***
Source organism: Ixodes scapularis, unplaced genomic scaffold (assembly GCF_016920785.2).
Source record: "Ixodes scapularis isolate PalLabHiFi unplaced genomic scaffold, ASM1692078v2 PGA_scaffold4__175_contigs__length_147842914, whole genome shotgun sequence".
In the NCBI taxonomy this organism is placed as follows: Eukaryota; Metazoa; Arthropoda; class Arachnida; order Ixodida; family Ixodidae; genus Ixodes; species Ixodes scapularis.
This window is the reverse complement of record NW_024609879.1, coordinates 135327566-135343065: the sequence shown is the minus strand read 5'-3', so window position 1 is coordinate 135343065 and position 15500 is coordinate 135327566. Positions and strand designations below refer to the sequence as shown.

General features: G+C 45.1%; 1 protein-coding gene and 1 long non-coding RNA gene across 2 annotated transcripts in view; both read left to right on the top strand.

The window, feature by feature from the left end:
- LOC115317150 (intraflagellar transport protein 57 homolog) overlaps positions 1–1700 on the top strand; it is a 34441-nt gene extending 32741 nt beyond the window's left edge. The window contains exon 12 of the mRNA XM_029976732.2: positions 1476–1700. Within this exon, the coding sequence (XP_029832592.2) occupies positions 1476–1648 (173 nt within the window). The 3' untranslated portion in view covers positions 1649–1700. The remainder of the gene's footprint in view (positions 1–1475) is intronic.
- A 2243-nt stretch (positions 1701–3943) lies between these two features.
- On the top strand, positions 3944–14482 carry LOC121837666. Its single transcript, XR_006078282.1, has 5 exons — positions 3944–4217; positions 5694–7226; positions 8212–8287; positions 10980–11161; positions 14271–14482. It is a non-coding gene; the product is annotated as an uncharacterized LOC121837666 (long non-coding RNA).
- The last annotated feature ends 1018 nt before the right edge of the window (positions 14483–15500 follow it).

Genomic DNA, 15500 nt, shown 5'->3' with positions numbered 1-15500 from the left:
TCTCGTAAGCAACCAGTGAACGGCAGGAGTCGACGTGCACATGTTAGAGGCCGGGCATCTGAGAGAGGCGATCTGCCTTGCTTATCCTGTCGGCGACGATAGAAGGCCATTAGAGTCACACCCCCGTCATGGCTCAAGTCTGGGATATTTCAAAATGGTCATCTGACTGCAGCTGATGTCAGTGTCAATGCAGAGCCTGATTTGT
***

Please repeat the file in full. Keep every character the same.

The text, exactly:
Source organism: Ixodes scapularis, unplaced genomic scaffold (assembly GCF_016920785.2).
Source record: "Ixodes scapularis isolate PalLabHiFi unplaced genomic scaffold, ASM1692078v2 PGA_scaffold4__175_contigs__length_147842914, whole genome shotgun sequence".
In the NCBI taxonomy this organism is placed as follows: Eukaryota; Metazoa; Arthropoda; class Arachnida; order Ixodida; family Ixodidae; genus Ixodes; species Ixodes scapularis.
This window is the reverse complement of record NW_024609879.1, coordinates 135327566-135343065: the sequence shown is the minus strand read 5'-3', so window position 1 is coordinate 135343065 and position 15500 is coordinate 135327566. Positions and strand designations below refer to the sequence as shown.

General features: G+C 45.1%; 1 protein-coding gene and 1 long non-coding RNA gene across 2 annotated transcripts in view; both read left to right on the top strand.

The window, feature by feature from the left end:
- LOC115317150 (intraflagellar transport protein 57 homolog) overlaps positions 1–1700 on the top strand; it is a 34441-nt gene extending 32741 nt beyond the window's left edge. The window contains exon 12 of the mRNA XM_029976732.2: positions 1476–1700. Within this exon, the coding sequence (XP_029832592.2) occupies positions 1476–1648 (173 nt within the window). The 3' untranslated portion in view covers positions 1649–1700. The remainder of the gene's footprint in view (positions 1–1475) is intronic.
- A 2243-nt stretch (positions 1701–3943) lies between these two features.
- On the top strand, positions 3944–14482 carry LOC121837666. Its single transcript, XR_006078282.1, has 5 exons — positions 3944–4217; positions 5694–7226; positions 8212–8287; positions 10980–11161; positions 14271–14482. It is a non-coding gene; the product is annotated as an uncharacterized LOC121837666 (long non-coding RNA).
- The last annotated feature ends 1018 nt before the right edge of the window (positions 14483–15500 follow it).

Genomic DNA, 15500 nt, shown 5'->3' with positions numbered 1-15500 from the left:
TCTCGTAAGCAACCAGTGAACGGCAGGAGTCGACGTGCACATGTTAGAGGCCGGGCATCTGAGAGAGGCGATCTGCCTTGCTTATCCTGTCGGCGACGATAGAAGGCCATTAGAGTCACACCCCCGTCATGGCTCAAGTCTGGGATATTTCAAAATGGTCATCTGACTGCAGCTGATGTCAGTGTCAATGCAGAGCCTGATTTGT